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October 8, 2007 | by  | in Books |
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My year of living dangerously

By Rodney Hide,
Random House, 2007

Although a late starter in politics, many of Rodney Hide’s attitudes were formed driving trucks around Canterbury with his father. His earliest lessons were that “Governments restricted a man who was out to get the job completed”, and that union members “hated work” and were “lazy layabouts who should all have been fired on the spot.”

Despite such amusing invective, Rodney’s later behavior on British construction sites was actually much worse. He deliberately lied about a “violent and unprovoked” assault on a construction foreman because the assailant “was one of us… we would back him.” Actions he derides as “featherbedding and drunkenness” by New Zealand unions are explained away as a “sense of solidarity with workmates” when he does them. Rodney seems blissfully unaware of this contradiction.

The book includes elements of biography, history, political science and motivation. The gaudy cover reveals the prominent role Rodney’s stint on Dancing with the Stars plays in the text. I remain unconvinced by his assertion “If I said no [to dancing], my political career would be over” nor do I accept he became a “good dancer” who just made one mistake by powerbombing his partner. His tremendous public support, assuming rumors of an ACT auto-dialler are unfounded, was based more on admiration for his courage than any belief in his technique.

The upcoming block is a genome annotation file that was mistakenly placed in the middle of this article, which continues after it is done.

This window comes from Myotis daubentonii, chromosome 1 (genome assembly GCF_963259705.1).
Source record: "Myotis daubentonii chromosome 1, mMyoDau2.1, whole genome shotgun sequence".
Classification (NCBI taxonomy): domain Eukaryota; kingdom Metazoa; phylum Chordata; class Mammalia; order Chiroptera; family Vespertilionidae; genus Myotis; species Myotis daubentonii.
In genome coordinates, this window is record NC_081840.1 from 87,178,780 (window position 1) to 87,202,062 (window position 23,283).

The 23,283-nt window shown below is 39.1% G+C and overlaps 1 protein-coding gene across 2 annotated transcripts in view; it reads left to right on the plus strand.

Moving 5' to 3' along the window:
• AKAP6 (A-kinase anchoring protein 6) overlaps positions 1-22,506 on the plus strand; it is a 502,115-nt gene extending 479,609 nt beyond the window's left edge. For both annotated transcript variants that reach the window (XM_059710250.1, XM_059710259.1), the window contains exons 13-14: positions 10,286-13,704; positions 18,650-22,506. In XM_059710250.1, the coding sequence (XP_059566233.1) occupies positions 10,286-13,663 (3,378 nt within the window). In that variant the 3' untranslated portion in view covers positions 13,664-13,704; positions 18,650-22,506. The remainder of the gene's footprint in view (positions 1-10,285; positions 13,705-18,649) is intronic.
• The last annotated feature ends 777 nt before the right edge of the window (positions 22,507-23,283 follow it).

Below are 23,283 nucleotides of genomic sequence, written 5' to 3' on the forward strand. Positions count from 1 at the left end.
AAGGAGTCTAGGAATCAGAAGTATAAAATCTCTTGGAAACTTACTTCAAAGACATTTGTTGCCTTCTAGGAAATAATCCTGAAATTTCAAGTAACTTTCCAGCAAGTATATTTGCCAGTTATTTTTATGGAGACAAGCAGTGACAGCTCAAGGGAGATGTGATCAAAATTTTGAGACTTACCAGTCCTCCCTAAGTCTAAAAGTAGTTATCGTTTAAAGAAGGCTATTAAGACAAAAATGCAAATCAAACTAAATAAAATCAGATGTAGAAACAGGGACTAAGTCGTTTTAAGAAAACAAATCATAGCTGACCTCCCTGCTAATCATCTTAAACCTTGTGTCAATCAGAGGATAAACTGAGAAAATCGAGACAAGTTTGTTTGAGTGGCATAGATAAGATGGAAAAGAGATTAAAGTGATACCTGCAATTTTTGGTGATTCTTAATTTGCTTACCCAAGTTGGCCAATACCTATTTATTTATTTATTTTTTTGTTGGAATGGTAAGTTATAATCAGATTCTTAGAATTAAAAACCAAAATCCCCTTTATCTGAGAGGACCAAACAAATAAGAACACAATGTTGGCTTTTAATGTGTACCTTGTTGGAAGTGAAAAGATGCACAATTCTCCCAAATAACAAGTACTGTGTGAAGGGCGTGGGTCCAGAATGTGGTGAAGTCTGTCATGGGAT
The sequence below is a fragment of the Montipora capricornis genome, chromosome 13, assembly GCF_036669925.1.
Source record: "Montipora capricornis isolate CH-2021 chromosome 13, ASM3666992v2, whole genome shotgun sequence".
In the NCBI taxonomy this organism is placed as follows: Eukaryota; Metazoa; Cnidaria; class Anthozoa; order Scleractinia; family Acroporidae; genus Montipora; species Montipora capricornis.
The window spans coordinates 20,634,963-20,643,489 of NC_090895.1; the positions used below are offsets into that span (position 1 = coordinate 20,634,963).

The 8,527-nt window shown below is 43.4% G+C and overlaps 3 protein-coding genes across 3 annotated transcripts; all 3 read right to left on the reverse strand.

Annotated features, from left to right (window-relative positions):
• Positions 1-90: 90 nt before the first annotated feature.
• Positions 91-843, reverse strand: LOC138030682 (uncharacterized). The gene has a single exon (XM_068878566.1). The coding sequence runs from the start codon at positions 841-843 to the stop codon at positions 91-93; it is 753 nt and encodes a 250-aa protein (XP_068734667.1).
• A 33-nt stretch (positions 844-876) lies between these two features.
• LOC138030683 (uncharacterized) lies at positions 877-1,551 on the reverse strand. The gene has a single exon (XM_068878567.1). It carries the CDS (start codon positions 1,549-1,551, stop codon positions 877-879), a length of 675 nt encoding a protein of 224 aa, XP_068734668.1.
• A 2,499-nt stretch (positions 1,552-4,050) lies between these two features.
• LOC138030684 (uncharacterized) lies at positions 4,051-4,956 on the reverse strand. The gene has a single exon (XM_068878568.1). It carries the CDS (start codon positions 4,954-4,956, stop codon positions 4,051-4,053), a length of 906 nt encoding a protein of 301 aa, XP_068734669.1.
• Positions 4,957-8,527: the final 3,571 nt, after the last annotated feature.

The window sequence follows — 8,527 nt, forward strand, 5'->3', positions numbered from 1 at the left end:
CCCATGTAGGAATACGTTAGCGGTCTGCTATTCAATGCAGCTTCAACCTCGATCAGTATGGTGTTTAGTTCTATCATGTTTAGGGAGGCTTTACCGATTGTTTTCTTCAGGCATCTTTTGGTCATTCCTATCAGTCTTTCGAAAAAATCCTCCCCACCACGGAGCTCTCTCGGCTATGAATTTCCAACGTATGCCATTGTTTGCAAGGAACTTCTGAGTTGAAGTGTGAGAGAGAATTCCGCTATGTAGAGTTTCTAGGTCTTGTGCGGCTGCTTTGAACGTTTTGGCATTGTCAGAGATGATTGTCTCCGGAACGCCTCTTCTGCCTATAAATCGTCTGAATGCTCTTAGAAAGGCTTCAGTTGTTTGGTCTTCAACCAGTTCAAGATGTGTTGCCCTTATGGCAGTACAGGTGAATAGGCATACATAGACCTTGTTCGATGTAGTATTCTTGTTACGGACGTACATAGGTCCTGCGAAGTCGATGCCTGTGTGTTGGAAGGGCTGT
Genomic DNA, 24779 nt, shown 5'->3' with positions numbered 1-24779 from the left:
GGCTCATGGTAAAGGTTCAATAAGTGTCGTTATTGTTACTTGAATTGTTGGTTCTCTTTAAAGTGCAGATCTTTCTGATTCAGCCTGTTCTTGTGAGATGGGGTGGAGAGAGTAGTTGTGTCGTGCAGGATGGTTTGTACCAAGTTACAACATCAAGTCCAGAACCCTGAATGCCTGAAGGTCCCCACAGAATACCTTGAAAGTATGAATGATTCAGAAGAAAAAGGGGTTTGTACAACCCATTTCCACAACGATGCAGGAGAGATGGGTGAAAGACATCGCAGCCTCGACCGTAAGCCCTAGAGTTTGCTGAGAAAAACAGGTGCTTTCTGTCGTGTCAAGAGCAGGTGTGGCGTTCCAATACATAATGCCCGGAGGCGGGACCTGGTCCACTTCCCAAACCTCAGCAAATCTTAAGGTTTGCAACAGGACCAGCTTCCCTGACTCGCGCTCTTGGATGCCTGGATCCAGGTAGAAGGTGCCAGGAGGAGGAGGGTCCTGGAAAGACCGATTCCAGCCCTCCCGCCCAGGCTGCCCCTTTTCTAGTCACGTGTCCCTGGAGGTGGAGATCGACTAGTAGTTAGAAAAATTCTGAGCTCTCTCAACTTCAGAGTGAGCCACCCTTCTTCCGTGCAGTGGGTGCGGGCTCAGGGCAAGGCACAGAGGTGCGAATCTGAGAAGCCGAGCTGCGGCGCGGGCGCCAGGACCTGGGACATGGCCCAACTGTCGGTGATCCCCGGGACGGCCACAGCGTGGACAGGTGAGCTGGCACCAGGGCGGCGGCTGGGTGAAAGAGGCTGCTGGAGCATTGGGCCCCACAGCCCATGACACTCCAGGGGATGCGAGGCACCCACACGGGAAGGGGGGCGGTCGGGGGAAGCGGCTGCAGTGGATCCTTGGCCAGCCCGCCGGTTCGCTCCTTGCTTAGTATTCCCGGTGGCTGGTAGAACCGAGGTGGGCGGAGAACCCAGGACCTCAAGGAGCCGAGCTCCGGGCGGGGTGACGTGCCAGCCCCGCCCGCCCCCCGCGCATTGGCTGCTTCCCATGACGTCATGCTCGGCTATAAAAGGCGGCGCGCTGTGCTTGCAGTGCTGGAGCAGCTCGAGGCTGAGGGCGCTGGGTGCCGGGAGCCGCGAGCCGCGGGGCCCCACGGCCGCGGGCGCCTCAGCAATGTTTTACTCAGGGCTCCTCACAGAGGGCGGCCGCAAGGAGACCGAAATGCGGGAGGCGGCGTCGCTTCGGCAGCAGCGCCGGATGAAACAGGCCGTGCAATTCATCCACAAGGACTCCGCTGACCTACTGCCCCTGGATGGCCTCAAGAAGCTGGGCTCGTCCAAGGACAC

The dancing, however, is the hook for many casual readers and it has been spectacularly successful.

Rodney’s book has reached out to people who don’t usually read political books in a way that Jim Bolger’s self-indulgent tome or Chris Trotter’s antiquated class rant do not.

This book is a key part of the strategy to present ACT in a softer, kinder light as it attempts to build up membership from the current nadir of just 1654 members and supporters.

Rodney is at his best telling the stories of his life and travels. An entertaining writer, he even manages to turn Peter Dunne making a speech about the price of sausage rolls into an engaging story. This is an enjoyable book with too much about dancing and a desperate plea for membership tacked on at either end.

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